It’s circumcision season here in Mbale. We occasionally approach celebratory processions of men and children of all ages pumping handheld tree branches in the air, trotting to the beat of chants and drums along the roads just outside of town. The 18 year-old of honor is in the middle of the parade covered in mud, on the way to his public transition into manhood. If he flinches or falls to the ground it will be the subject of gossip for years to come. The circumcisions occur in eastern Uganda during every even year, but two weeks ago was a ceremonial day marking a spike in the procedure, following a month-long festival at the cultural grounds. A local colleague described it: “If all year was the regular season, this month is the Champions League.” Our minivan matatu crawls slowly, splitting through the middle of the groups that continue uninterrupted around us like a school of fish.
How did I get here?
Multiple short-term stints in a health center in Kenya, a diploma course in tropical medicine and hygiene, and a four-month job teaching in a new postgraduate residency (MMed) program in central Kenya have all been strides on my persistent search for where my professional experience and academic interests meet a need.
Fortunately, during my Masters in Public Health a professor pointed me towards Seed Global Health. Seed, founded by Dr. Vanessa Kerry, sparked the Global Health Service Partnership (GHSP). This is a new public-private partnership with the United States Peace Corps and the President’s Emergency Plan for AIDS Relief (PEPFAR), a groundbreaking US governmental program put into place by President George W. Bush and reauthorized by President Obama which now funds half of all HIV/AIDS testing and care around the world. The GHSP places physicians, nurses, and midwives in faculty posts at 29 different universities alongside local lecturer peers to help train the future health workers of Uganda, Tanzania, Malawi and now Swaziland and Liberia, for one academic year. There were roughly 30 GHSP volunteers sent in each of the first three cohorts and there are 59 new volunteers serving in this fourth iteration.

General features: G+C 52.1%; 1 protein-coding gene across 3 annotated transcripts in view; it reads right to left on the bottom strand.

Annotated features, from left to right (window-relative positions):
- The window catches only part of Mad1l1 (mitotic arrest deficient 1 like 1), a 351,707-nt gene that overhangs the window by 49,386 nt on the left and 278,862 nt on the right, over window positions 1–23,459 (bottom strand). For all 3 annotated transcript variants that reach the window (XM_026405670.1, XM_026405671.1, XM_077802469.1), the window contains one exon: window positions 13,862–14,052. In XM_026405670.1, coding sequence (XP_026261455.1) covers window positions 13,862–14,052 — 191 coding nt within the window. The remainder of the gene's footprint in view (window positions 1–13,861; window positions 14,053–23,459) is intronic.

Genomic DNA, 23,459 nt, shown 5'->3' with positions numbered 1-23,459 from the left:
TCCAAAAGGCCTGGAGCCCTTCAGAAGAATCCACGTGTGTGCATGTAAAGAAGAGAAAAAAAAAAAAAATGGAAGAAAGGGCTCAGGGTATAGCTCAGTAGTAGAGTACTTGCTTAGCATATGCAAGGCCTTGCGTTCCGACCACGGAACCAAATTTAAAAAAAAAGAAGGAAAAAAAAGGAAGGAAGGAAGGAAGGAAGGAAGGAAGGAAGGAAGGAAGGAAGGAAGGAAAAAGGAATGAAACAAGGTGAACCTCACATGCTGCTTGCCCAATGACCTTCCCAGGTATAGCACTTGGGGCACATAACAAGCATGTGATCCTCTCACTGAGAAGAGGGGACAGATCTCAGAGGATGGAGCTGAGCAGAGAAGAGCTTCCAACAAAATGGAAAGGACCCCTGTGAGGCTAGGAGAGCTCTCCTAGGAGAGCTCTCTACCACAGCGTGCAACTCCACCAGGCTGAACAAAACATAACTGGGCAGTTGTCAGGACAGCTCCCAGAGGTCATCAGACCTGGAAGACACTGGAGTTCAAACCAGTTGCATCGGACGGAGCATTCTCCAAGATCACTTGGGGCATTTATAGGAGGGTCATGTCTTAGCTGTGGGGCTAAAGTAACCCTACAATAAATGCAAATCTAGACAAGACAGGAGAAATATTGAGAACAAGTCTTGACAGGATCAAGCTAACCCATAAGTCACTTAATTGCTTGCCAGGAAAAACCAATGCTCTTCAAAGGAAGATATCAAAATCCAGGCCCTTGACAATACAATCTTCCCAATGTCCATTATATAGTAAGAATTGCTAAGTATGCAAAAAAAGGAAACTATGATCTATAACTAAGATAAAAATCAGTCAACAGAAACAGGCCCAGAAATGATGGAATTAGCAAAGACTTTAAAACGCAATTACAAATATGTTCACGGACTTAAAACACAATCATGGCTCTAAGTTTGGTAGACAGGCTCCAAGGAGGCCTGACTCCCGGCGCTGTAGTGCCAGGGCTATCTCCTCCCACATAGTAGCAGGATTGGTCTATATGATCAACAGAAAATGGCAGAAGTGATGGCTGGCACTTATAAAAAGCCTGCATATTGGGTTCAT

In my struggles to stomach the inequalities of access to basic necessities that promote health in areas of extreme poverty, the seemingly simple answer of how I, a Family Medicine physician, could contribute to the solution has proved more challenging than expected. Considering my skills and experience thus far, what is the proper way to have a sustainable impact?
Enter GHSP. Instead of delivering healthcare, GHSP health workers, upon request from the host government and university, are partnering with faculty to assist the public systems in teaching, and thus scaling up, their future human resources for health (HRH). There are numerous non-governmental organizations (NGOs) working on many critical projects in low-resource areas, some better coordinated with like-minded NGOs and host country priorities than others. GHSP is inherently aligned with US governmental positions and initiatives, augmented by the conferred experience and reputation (largely positive) of the Peace Corps. Financial stressors born mostly from the burden of educational debt are a reality for young American health workers, and thus one of Seed’s major yet simple innovations is to essentially remove this barrier through generous loan forgiveness during each year of service. Given my policy interest, this opportunity could not be a better fit.
What am I doing here?